It might be tempting to compare the GST to demonetisation, but that would be too easy. Not only has the GST been thoroughly discussed over several years, it is also the result of a complex political process in which all states and union territories agreed to give up their right to impose a VAT on goods, as well as the central government agreeing to give up its right to impose excise and services taxes. Instead of each state imposing their own taxes, all states and the central government decide together on the tax rates. In a diverse federal country as India this is somewhat of a radical reform. Even though the BJP, Modi's ruling party, does control most big states and the opposition is virtually non-existent. There are many benefits to introducing a unified indirect tax and most stakeholders would agree. However, there is one big loser - the states. By losing the right to levy sales taxes, they will lose an important controllable source of income, and therefore, political autonomy. Of course, the loss in revenue will be compensated by the central government, guaranteed in the constitutional amendment. The tax levels of many states in the past have often been determined by special interest groups. The unified GST will put an end to this practice. However, it also explains why there are so many tax rates and exemptions. Without making concessions to special interests in the states, the GST would have never been accepted by all states. A classic case of a political compromise and a far from perfect outcome. In other words, one of Modi’s apparent greatest achievements isn’t a smart plan drafted by tax experts but rather driven by political interests of numerous stakeholders. Old habits die hard.
This also explains why the tax rates are so arbitrarily set. Most countries have different categories in their GST or VAT tax regimes. For example, European Union countries have a minimum standard rate of 15% and not more than two reduced rates (unless otherwise agreed in their EU Accession Treaty). The lower rates usually apply to essential commodities, such as non-luxury foodstuffs. To be fair the system in most European countries is far from perfect. For example, in Germany sparkling water is taxed as a luxury good but goose liver and lobster are considered essential commodities with a reduced tax rate. Similarly odd: fresh truffle is taxed at the reduced rate, whereas pickled truffle is not. Of course, ideally there would be no exceptions, with New Zealand’s GST coming closest to the tax purists wet dream.
But introducing a GST in India can’t be compared to Western countries. Despite many middle class Indians eagerly pointing out the fact that the economic growth rates are higher than China, according to the World Bank, per capita GNI is at a meagre $1,590 (2015) and 21.2% live on less than $1.9 a day. Despite glitzy marketing campaigns by the BJP government, 71.5% of the rural population doesn’t have adequate access to sanitation facilities (i.e. no loo), opposed to 36% in China. In other words, an Indian GST has to make numerous exceptions for essential goods consumed by the poor. Failing to do so would otherwise result in the poorest Indians suddenly being even worse off.
The biggest problem of the GST is that it will result in harming small companies most. Large corporations will have already hired experts to deal with the newly created tax regime. An owner of a small manufacturing company in Delhi told this blog that small businesses have been left completely in the dark by the government. Even though the GST is supposed to ease business, many small entrepreneurs are struggling to comprehend how to deal with the new system. The Delhi-based entrepreneur says that many small companies have significantly scaled back their production while they are figuring out the paper work - a situation that sounds vaguely familiar to November 2016.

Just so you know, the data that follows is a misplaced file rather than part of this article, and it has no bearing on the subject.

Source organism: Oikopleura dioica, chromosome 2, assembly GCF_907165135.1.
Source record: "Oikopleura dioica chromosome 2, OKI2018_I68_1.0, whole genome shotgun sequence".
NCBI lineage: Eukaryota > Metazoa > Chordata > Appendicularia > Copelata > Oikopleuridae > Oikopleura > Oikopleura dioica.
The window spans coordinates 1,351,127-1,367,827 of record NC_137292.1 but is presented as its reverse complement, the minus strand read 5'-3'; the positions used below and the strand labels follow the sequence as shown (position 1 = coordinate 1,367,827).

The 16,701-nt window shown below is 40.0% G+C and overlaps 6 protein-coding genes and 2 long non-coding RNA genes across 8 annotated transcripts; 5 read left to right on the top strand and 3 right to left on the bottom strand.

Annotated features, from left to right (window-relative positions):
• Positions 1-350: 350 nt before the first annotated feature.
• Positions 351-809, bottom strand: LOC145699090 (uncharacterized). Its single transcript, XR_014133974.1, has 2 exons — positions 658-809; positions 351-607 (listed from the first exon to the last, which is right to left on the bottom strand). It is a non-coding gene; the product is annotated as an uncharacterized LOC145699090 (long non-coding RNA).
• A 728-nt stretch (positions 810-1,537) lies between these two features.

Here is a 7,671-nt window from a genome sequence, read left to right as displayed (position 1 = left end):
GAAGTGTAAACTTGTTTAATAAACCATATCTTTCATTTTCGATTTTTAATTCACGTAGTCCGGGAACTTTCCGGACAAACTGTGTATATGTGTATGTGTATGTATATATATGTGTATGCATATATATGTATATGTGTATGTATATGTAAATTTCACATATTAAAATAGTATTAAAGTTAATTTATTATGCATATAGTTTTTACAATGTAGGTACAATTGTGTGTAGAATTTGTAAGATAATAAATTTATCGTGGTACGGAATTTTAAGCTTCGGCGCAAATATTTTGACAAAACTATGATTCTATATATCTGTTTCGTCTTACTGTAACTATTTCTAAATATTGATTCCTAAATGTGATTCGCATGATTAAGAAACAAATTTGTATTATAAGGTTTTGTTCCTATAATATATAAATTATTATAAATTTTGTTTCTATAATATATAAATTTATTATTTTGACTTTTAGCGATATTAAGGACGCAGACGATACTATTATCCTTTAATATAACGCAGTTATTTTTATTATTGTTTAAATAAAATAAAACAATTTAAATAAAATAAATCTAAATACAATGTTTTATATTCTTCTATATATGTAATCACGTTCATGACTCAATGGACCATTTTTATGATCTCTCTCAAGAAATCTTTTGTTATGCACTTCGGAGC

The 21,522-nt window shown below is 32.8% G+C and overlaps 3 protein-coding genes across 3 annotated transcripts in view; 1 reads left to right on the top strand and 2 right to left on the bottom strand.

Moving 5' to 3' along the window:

In conclusion, the new indirect tax regime is far from a true economic reform but rather the product of a political compromise in a wildly diverse country with huge differences in interest. It disregards economic principles and is full of imperfections. Yet Modi is trying to position the policy as something groundbreaking and in stark opposition to the dirty old politics of Congress. Of course it is true that there is a groundbreaking element to the GST: Instead of various categories of complex taxes in every state there will be only one tax structure in the country. However, the government didn’t use the chance to truly reform the system by implementing a simple system with little exceptions. Instead it is all about big talk and little action. Something observers to India have become accustomed to. Most reforms or campaigns initiated by Modi are introduced by glitzy events but are often forgotten about after a few months. They are quick fixes to symptoms rather than sincere efforts at tackling the sick system. The “Make in India”, “Clean India” and “Digital India” campaigns are good examples. The first was supposed to lure in foreign investments by easing business for foreign businesses. Yet hardly anything has been done to make the country a more attractive manufacturing location. Most companies investing in India come despite the red tape, corruption and catastrophic infrastructure. They are simply attracted by the massive market of 1.3 billion consumers. The campaigns seem more like a bad excuse for Modi to take selfies (after Donald Trump he is the most followed politician on social media) with international business leaders than an honest attempt at reform. Rather, the government seems to be obsessed about protecting cows and giving the illusion of an India steps away from economic and political greatness. Nonetheless small steps forward are better than nothing.